In Netflix’s The Unforgivable, Sandra Bullock plays Ruth Slater, who went to prison for twenty years for murder and now slowly works to rebuild her life. Using Sally Wainwright’s British series Unforgiven as a road map, director Nora Fingscheidt sets the audience up for a series of shocking, emotional twists and turns, all while asking the question: can a person really be forgiven if they’ve done something evil?
When the audience is introduced to Slater, she’s gathering her few belongings, checking out of prison for good behavior and checking into a halfway house. She’s not played by the Bullock we remember, all whip-smart and verbally rambunctious, but rather a quiet, beaten, morose woman who has learned in prison that she has to fight for every scrap of respect, every moment of existence. Released from prison, she gets a job as a fishmonger because she has to, and gains a job working for a Native American building a shelter for the homeless because it’s what she’s gifted doing.
That element of choice – that a woman fresh out of prison and a recovering addict – runs deep through the film. Just because the law considers Slater rehabilitated, doesn’t mean anyone else has to. Certainly not the dead man’s sons, or the people who turn Slater down for jobs when they find out what she’s done. And definitely not those who now care for Slater’s younger sister and refuse to let her back into her sister’s life.
Powerfully told, weaving the three elements of released prisoner, vengeful sons, and troubled younger sister, The Unforgivable smells like the Oscars. Like Charlize Theron in Monster, Bullock shows us varying sides of Slater, some more sympathetic than others. Like Netflix’s 2018 Monster (same name but different), what the audience thinks it knows is wrong, almost entirely until the end.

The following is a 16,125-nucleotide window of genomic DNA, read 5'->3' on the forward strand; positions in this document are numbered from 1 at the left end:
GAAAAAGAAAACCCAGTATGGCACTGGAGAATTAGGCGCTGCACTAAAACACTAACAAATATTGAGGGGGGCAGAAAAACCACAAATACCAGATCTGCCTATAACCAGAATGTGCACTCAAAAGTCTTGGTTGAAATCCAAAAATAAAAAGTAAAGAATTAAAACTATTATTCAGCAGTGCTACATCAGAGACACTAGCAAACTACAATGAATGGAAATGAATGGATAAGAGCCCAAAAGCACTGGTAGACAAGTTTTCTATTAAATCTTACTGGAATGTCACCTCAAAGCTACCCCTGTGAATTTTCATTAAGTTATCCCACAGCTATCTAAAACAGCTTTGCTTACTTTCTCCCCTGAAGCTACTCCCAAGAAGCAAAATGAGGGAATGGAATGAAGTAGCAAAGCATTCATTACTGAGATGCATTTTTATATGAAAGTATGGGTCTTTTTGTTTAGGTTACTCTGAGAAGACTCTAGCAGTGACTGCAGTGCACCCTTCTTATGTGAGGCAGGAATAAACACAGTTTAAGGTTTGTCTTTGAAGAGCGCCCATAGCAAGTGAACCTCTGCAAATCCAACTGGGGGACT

Critics are panning the film (33% on Rotten Tomatoes) but I’m honestly not sure what they spent two hours watching. Bullock is a quiet, slow burn, captivating in each scene, pent-up until the moment when she finally bursts into flame. Vincent D’Onofrio and Viola Davis are fantastic as John and Liz Ingram, who’ve bought the house where the killing took place; Jon Bernthal shows up as Blake, a co-worker at the fish slaughtering factory that serves as a microcosm of Slater’s post-prison life as an ex-con.
The points couldn’t be much stronger about redemption and grace, crime and punishment, justice and the court of public opinion. This film is so on-the-nose for present-day America, and it feels like a necessary exercise in what it means to be human, or to even consider the purpose of humanity. As people of faith, we promote forgiveness – rather, we talk about it all of the time. But do we really believe in it? Do we believe people can change? Do we believe that we can change?
If we claim to follow Jesus – and we’re told that to be forgiven we have to forgive others – then we have to do better than nearly all of “good society” does in this film. Sadly, we fail to forgive people for much less than what Slater is imprisoned for, and in the process, dishonor the love that calls us to a life of sacrificial love and eternal life in heaven.
For a deeper look – with spoilers – Keep reading!